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As the Central Washington University administration ponders the future of its aviation program, a recent letter now taken down from the department’s website raises numerous points of contention to the administration’s decision to rescind admission to incoming freshman to the program in fall 2020.

In a June 22 letter addressed to students in the CWU Professional Pilot Program, the faculty explained that they had were notified of the university’s decision via email 30 minutes prior to the notification received by the students from university administration.

“We were not included in any discussion regarding that decision and had no input,” the letter states. “However, we will do our best to advocate for students and work to ensure you get what you need to graduate. You are the reason we are here.”

The letter continued by clarifying multiple points made in the letter sent to students by CWU administration, saying that many of the points were incorrect in the eyes of program faculty members.

Although the faculty said it is true that the program is currently running at a financial loss, it said the model adopted by the university had planned for it, and that the losses didn’t need to be at the level they currently are.

“Beginning fall of 2017 when the university purchased new aircraft and set up operations for flight training, aviation faculty and staff repeatedly advised the college and university leadership regarding the cost of the program and appropriate hourly aircraft rental fees,” the letter stated. “Unfortunately, the university changed the model that had been in place for more than 30 years from an hourly rental rate to a flat lab fee, which has caused problems since its inception.”

The letter continued to state that the projected future deficit stated in the letter sent by the administration does not take into account the fact that leases on aircraft from Midstate and Sierra Aviation expire in August 2020 and that leases on flight simulators expire on July 17, 2020, with both leases costing approximately $300,000 per year, not including maintenance and repair work on the older model aircraft. The letter said the aircraft leases will not be renewed.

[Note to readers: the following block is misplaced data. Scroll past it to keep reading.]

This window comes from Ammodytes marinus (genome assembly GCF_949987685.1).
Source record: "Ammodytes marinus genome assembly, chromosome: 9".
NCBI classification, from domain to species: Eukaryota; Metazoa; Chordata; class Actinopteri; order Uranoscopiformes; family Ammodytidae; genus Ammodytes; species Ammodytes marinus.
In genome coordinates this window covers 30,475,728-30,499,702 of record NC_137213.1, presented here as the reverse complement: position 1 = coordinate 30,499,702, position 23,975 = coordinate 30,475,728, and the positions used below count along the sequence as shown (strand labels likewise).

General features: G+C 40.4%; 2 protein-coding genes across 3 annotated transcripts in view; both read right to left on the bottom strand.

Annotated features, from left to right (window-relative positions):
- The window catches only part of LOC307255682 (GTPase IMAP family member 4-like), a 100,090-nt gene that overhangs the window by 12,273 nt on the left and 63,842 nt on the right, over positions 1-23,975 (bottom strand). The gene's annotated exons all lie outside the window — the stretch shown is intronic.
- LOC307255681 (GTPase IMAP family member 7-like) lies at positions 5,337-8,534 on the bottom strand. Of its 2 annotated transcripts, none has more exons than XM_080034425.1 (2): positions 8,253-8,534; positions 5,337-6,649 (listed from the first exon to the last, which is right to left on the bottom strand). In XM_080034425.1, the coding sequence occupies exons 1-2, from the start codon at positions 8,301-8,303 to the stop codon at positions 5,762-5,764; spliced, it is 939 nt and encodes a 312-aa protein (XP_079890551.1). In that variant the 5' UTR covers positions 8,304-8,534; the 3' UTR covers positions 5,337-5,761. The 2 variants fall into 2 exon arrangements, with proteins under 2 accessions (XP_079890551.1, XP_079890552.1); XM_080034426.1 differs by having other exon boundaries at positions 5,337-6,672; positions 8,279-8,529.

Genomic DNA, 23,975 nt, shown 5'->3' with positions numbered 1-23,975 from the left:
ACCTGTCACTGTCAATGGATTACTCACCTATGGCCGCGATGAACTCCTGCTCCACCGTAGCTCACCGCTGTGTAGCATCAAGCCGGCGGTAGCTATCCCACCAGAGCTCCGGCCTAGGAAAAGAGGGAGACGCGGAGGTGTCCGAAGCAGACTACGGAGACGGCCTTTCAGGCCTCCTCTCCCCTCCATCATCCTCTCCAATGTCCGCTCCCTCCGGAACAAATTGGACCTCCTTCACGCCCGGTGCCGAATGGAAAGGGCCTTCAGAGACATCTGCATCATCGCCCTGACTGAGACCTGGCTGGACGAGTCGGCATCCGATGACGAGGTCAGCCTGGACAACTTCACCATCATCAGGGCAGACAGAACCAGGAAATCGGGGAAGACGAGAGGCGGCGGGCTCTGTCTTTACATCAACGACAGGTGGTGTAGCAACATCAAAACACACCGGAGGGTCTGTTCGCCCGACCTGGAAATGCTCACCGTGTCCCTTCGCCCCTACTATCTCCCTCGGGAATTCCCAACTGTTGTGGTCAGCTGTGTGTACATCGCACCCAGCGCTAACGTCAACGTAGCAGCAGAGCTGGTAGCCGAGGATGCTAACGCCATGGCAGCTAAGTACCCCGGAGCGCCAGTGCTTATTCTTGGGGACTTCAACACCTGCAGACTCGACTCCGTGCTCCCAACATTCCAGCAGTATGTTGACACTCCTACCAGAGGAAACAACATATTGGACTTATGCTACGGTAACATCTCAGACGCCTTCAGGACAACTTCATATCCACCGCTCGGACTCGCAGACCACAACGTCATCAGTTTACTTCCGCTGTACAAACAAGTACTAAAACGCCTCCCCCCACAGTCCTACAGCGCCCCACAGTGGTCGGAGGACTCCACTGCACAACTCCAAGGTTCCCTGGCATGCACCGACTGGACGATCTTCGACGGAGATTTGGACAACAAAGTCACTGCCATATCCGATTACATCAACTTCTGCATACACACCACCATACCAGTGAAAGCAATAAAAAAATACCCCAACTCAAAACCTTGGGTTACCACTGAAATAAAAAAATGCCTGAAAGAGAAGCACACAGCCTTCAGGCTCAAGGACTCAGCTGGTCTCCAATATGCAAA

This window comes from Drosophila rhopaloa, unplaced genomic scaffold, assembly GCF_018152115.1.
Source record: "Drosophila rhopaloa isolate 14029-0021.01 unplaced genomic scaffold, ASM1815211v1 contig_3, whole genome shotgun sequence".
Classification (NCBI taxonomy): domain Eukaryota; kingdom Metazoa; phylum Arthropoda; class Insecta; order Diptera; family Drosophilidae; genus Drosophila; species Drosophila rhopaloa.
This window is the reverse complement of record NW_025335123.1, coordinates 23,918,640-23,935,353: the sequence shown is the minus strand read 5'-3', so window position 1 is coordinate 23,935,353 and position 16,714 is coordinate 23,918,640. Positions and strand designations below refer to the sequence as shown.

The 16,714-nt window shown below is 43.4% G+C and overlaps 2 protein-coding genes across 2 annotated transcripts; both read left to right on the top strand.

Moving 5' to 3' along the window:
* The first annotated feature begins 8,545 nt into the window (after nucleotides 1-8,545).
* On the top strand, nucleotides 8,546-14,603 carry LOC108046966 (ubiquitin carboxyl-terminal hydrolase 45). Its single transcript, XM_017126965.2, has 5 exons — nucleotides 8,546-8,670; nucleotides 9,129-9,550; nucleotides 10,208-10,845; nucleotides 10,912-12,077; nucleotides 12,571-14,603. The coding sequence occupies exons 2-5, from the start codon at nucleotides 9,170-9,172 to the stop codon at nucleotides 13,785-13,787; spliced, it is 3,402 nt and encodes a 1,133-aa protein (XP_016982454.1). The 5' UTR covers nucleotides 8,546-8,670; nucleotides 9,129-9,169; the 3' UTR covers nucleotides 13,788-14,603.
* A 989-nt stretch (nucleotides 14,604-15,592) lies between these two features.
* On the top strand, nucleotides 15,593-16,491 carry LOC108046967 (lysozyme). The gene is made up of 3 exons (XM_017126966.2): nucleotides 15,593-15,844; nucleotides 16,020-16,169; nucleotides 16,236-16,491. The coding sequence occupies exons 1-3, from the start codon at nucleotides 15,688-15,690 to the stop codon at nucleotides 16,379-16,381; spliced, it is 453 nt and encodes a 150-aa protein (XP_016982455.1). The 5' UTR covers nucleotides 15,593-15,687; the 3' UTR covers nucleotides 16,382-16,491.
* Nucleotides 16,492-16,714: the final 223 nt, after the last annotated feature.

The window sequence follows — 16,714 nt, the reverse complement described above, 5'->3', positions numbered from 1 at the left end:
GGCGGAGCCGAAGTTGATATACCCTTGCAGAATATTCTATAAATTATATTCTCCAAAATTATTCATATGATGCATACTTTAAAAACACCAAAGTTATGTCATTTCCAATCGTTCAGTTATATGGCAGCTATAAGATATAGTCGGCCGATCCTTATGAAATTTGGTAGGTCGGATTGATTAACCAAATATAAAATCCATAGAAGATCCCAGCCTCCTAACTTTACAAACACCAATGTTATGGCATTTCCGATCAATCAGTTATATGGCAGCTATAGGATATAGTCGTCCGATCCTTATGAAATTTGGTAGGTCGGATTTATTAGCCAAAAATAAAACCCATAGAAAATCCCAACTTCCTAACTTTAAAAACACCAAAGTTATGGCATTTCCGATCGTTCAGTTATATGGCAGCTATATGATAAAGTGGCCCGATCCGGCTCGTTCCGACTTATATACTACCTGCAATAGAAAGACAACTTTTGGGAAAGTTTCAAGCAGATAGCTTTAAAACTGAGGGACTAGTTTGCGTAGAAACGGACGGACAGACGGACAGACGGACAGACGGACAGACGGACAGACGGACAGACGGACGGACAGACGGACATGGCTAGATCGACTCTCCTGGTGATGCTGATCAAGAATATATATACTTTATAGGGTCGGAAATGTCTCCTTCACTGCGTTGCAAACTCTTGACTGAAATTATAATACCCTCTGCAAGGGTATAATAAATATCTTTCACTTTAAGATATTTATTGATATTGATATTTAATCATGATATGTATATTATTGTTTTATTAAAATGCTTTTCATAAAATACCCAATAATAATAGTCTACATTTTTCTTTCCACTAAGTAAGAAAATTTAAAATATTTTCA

The letter also addressed negotiations between the university and Kittitas County on leased hangar space at Bowers Field, saying that as of the date the administration’s letter went out to students, the Kittitas County Director of Airport Operations had already drawn up a new lease and sent it to the county’s attorney for review.

“That lease was to extend the current lease for another eight years,” the letter stated.

The letter also touched on an $80,000 state commerce grant received by the county for work on runway 7-25 at Bowers, saying that it was received solely based on the volume of airport use by the university’s flight program, which it said is 98%.

“This project was designed for CWU aviation to be able to continue service while the county can establish a wetland bank, then develop a parallel taxiway to the 11-29 runway,” the letter stated. “The county was already proceeding with improvement projects until this announcement was made by the university. Since airports are funded by the FAA and state based on total operations, dropping the flight program will have a negative effect on the county airport’s future grant funding from the FAA and state.”

The letter also refuted the administration’s claim that the pandemic has disrupted flight progress for current students, saying that fight instruction has been considered an essential function under national and state COVID-19 guidelines. Despite this, the letter said CWU flight operations were suspended in late March. The letter continued to state that aircraft mechanics returned to work on April 27 under an operational plan submitted to and approved by the college’s dean, and that the operational plan to renew flight labs was approved on May 5, with flying in the program restarting on May 7.